Rudi Te Velde says that Aquinas did not write the Summa contra Gentiles as a missionary manual for Dominicans to evangelize the Muslims. This timeless work was written to refute certain errors that had come to light in the Medieval context. These errors go beyond that of the Muslim faith.
The list of errors is not restricted to contemporary thought. The errors are attributed to the ancient natural philosophers, to the “Platonists,” to Avicenna and Averroes (they are not in all respects trustworthy guides in interpreting Aristotle), to heretics like Origen and the Manichees, but most of all simply to “quidam,” to anonymous teachers who hold a more or less reasonable opinion, based on philosophical principles, that conflicts with the truth of Christian faith. (Te Velde, “Natural Reason in the Summa Contra Gentiles” in Brian Davies, ed. Thomas Aquinas: Contemporary Philosophical Perspectives, p. 127)
Aquinas must be seen in his context. The Christian world had known the philosophy of the Neo-Platonists since the very beginning but the Medieval world experienced a rebirth of Aristotle, who was being introduced and interpreted mainly by Muslim and Jewish authors. Aristotle’s non-Christian interpreters were leading Medieval teachers at the University of Paris and elsewhere astray with their extreme synthesis. Therefore, Aquinas saw it as his goal to rescue Aristotle from the extremists and preserve the Christian faith, all in the name of Truth. Te Velde also affirms that Aquinas did not present arguments based on pure reason divorced from Christian Truth. He was doing the opposite – basing his arguments for truth on the first principles claimed by his opponents:
Aquinas’s strategy is to discuss and combat the claims in the light of reason’s own criteria and rules learned from the philosophi themselves. Insofar as faith requires not only confession but also reflection and understanding in order to be a human faith, Aquinas shows the believer how ‘philosophical’ reason can be assimilated if only reason is brought to correct its errors and false pretensions and becomes aware of its human point of view in relation to the truth of faith. (Ibid)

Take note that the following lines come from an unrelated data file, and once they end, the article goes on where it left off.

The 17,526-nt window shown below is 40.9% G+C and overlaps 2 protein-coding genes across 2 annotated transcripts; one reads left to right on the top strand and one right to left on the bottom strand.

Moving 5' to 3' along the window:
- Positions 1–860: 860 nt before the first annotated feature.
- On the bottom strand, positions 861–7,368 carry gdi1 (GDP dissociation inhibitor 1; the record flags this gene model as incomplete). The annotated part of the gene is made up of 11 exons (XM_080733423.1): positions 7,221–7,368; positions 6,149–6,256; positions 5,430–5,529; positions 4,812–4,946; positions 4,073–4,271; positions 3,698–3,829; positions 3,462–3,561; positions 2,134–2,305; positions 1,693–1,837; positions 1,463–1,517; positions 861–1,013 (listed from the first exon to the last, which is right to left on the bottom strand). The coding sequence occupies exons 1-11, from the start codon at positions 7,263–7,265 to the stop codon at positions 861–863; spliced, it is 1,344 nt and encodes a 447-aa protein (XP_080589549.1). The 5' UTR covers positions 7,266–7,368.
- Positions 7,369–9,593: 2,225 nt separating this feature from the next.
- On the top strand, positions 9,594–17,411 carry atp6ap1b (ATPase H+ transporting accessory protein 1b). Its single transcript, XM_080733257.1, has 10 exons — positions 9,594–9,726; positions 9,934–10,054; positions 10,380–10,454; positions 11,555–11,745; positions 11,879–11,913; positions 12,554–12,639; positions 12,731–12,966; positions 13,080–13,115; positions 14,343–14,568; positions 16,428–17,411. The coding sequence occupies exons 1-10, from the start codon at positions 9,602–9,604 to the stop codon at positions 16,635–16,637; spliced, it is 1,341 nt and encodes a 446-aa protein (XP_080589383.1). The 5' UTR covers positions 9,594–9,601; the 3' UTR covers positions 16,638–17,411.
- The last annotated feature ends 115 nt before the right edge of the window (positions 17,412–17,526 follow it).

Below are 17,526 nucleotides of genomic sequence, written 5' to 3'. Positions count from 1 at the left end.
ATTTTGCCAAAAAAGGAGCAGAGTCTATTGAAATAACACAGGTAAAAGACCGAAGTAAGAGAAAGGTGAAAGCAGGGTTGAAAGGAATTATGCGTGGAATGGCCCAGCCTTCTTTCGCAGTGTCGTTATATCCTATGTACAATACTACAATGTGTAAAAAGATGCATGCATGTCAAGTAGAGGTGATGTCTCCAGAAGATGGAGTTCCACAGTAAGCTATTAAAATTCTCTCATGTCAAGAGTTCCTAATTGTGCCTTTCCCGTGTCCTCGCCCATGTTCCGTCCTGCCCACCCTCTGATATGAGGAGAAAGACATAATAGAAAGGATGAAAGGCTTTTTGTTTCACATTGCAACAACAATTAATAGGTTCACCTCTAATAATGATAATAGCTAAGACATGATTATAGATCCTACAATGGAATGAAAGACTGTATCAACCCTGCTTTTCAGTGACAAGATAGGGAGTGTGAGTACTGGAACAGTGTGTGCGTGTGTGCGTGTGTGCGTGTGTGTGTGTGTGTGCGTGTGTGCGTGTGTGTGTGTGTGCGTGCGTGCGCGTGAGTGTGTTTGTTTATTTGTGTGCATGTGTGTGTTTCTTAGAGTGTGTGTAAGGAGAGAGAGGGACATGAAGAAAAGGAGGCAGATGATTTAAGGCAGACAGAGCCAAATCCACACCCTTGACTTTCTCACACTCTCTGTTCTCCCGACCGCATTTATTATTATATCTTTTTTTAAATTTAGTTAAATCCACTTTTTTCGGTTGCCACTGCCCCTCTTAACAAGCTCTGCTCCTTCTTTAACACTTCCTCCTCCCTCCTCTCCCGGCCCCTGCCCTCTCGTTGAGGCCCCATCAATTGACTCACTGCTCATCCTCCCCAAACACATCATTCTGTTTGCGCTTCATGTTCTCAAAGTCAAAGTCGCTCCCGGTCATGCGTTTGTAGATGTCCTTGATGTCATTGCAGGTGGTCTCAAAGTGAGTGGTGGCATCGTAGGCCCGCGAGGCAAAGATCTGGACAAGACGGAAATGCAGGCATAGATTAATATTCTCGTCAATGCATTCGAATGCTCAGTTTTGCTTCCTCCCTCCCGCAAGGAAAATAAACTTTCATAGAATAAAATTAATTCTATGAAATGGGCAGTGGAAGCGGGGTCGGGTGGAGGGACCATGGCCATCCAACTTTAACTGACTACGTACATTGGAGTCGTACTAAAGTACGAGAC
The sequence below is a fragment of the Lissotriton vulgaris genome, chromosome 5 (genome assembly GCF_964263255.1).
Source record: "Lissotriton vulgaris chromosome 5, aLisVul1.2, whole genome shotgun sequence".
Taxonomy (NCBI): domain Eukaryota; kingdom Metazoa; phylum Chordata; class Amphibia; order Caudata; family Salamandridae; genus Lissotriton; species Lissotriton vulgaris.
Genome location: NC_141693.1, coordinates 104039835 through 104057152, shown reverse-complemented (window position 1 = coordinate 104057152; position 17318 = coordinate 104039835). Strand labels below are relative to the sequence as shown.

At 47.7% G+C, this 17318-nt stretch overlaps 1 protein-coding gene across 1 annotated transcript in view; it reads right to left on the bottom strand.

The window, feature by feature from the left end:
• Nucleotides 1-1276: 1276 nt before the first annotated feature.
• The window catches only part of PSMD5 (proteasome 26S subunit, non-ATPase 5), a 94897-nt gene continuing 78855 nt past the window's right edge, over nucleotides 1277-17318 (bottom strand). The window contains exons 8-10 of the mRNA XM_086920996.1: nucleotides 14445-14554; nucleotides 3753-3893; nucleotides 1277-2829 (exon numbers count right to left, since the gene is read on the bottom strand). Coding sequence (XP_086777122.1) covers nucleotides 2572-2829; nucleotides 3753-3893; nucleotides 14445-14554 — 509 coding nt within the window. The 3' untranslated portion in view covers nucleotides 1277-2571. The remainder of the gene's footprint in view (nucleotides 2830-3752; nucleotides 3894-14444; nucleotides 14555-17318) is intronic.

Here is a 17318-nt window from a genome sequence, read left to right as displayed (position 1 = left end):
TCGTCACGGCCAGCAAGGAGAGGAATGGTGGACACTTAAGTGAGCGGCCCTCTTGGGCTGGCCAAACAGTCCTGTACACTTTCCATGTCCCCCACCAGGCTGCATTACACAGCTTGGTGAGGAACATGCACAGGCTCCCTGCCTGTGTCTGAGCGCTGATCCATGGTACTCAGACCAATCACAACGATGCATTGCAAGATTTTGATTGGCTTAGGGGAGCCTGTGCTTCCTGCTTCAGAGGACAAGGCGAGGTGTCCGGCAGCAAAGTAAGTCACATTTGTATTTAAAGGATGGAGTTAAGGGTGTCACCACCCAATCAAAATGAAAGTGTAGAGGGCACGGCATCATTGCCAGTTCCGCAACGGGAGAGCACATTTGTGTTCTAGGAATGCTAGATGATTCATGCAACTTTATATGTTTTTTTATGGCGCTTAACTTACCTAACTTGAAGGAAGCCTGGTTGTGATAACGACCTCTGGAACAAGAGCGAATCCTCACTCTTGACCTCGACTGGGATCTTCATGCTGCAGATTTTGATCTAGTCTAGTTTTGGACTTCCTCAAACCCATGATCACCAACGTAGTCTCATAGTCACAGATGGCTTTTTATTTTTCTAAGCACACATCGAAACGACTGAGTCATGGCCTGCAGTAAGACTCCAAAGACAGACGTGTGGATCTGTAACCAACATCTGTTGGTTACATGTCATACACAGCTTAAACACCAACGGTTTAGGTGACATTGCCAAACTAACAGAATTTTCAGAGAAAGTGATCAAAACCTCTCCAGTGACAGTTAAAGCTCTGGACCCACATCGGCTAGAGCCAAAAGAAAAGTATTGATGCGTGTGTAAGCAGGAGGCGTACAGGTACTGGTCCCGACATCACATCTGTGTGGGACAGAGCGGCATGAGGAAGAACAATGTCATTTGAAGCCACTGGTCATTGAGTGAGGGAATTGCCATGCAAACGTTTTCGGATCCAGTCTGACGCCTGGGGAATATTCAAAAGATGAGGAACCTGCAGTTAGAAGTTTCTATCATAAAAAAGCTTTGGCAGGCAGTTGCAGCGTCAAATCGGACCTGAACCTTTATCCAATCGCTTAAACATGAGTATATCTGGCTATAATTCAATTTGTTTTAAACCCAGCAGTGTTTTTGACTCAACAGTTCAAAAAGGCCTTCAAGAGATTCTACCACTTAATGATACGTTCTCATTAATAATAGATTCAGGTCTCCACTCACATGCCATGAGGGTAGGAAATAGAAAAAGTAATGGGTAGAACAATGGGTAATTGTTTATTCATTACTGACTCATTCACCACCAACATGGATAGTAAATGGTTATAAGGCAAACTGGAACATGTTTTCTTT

The contra Gentiles was therefore written for Christians to consider the arguments of the philosophi and their contradictions, not only with the claims of Sacra Pagina but with those philosophi’s own first principles of knowledge. That’s not all either. Aquinas aimed to demonstrate the foolishness of relying solely on natural reason as a foundation for claims at Truth. Te Velde continues:
A reason that cannot tolerate our being asked to hold something on faith represents a veritable Trojan horse for the Christian community. If reason were justified in its claim to autonomy, the only way Christianity could affirm its faith would be by rejecting reason, by excluding rational reflection based on philosophy. Aquinas chooses not to go along that way. It is his conviction that natural reason can be integrated in the Christian consciousness of truth, but not unless reason gives up its claim to autonomy and acknowledges its human condition in knowing the truth [emphasis added]. Not reason as such, but the presumption of reason to have an absolute hold on truth prevents a reasonable understanding of the truth of faith. So the issue is not a defense of the ‘reasonableness’ of Christian faith before reason. Aquinas’s objective is to confirm natural reason with its own condition, to make reason aware of its limitations in order to prevent reason from unreflectively imposing its own limits on the search for truth. We need more truth than our reason can grasp. (Ibid., p. 129)
So, contrary to what Evangelical Christians often assume about Aquinas his was actually an argument against autonomy. The contra Gentiles was not written to atheists nor to anyone outside the Christian community. It was written to Christians as a guide for the perplexed in order to answer the “new” philosophical arguments that seemed to contradict Christian tradition and faith. In the end Aquinas’s answer to the gentiles was based on the authority of scripture, pointing out the absurdity of claiming absolute Truth and certainty from an autonomous appeal to the human intellect.